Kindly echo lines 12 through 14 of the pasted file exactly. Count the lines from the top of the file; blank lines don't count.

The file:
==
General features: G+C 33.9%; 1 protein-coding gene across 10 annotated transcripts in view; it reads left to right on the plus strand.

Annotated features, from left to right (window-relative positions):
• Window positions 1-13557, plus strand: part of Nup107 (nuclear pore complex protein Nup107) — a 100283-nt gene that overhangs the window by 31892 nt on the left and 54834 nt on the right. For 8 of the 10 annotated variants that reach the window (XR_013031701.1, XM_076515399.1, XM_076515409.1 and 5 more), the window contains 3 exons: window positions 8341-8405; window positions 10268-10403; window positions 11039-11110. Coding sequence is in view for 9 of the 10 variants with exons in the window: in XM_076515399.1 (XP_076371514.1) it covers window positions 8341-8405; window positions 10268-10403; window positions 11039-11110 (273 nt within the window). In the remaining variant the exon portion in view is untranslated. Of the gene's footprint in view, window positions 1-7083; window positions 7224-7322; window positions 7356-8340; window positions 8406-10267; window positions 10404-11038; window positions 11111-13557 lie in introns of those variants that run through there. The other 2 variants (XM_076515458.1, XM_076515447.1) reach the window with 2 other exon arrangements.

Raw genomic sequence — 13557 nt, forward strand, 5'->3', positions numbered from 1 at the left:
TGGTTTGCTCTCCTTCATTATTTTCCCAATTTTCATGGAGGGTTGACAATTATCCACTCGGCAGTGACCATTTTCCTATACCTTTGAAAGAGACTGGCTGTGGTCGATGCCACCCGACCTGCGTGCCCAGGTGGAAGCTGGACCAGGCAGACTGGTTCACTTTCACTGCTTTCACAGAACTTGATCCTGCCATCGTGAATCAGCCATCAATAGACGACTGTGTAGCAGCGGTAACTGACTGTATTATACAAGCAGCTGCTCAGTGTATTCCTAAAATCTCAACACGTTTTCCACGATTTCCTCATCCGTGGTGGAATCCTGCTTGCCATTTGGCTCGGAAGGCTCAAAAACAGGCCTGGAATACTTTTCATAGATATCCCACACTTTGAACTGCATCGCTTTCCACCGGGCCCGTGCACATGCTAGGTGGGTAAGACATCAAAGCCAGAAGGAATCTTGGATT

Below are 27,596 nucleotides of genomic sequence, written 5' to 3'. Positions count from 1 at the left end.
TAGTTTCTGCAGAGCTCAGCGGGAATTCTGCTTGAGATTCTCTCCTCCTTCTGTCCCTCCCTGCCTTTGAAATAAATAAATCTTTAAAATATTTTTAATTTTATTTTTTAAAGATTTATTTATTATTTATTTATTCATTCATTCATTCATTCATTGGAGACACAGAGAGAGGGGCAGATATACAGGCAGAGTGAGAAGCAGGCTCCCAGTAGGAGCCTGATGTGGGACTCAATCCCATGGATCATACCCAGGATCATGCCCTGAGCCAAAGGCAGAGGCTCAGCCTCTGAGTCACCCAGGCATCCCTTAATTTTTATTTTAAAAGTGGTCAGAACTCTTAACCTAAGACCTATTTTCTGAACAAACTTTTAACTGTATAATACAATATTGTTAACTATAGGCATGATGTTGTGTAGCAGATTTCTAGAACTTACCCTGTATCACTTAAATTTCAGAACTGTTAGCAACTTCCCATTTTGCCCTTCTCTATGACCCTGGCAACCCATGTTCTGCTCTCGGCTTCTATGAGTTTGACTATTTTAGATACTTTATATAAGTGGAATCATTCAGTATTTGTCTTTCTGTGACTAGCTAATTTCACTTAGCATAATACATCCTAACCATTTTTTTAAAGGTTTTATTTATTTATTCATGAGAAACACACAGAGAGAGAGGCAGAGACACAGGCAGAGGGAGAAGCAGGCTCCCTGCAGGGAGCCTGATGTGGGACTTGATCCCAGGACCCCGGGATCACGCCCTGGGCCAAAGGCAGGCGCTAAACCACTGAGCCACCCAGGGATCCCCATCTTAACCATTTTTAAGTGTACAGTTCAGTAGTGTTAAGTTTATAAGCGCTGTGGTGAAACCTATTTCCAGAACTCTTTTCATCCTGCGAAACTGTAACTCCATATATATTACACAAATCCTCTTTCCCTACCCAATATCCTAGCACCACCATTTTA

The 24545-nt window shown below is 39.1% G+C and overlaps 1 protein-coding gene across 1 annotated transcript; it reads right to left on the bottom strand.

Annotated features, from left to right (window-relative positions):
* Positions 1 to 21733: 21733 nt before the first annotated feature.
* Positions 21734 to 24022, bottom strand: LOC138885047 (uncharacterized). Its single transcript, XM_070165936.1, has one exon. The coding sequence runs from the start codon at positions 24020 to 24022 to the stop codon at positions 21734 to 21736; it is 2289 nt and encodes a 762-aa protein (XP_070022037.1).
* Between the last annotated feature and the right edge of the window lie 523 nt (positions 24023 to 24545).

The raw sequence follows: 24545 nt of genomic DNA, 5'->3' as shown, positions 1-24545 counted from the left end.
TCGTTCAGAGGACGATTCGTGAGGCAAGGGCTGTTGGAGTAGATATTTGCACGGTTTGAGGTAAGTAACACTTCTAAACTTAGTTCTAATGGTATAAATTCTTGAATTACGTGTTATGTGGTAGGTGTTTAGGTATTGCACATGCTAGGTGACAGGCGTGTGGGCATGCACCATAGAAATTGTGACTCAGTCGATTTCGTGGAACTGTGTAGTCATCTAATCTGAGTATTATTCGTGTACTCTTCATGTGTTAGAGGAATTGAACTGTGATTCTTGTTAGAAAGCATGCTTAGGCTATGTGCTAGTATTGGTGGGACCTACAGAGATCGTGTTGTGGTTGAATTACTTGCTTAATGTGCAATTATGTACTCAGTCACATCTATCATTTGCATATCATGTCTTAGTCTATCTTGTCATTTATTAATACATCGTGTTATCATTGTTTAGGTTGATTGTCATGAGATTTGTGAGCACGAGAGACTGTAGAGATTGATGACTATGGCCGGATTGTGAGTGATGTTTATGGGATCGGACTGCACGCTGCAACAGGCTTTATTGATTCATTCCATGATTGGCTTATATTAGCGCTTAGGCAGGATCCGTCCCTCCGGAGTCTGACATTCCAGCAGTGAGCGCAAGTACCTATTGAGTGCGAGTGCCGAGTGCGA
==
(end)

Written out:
* Between the last annotated feature and the right edge of the window lie 523 nt (positions 24023 to 24545).

The raw sequence follows: 24545 nt of genomic DNA, 5'->3' as shown, positions 1-24545 counted from the left end.
TCGTTCAGAGGACGATTCGTGAGGCAAGGGCTGTTGGAGTAGATATTTGCACGGTTTGAGGTAAGTAACACTTCTAAACTTAGTTCTAATGGTATAAATTCTTGAATTACGTGTTATGTGGTAGGTGTTTAGGTATTGCACATGCTAGGTGACAGGCGTGTGGGCATGCACCATAGAAATTGTGACTCAGTCGATTTCGTGGAACTGTGTAGTCATCTAATCTGAGTATTATTCGTGTACTCTTCATGTGTTAGAGGAATTGAACTGTGATTCTTGTTAGAAAGCATGCTTAGGCTATGTGCTAGTATTGGTGGGACCTACAGAGATCGTGTTGTGGTTGAATTACTTGCTTAATGTGCAATTATGTACTCAGTCACATCTATCATTTGCATATCATGTCTTAGTCTATCTTGTCATTTATTAATACATCGTGTTATCATTGTTTAGGTTGATTGTCATGAGATTTGTGAGCACGAGAGACTGTAGAGATTGATGACTATGGCCGGATTGTGAGTGATGTTTATGGGATCGGACTGCACGCTGCAACAGGCTTTATTGATTCATTCCATGATTGGCTTATATTAGCGCTTAGGCAGGATCCGTCCCTCCGGAGTCTGACATTCCAGCAGTGAGCGCAAGTACCTATTGAGTGCGAGTGCCGAGTGCGA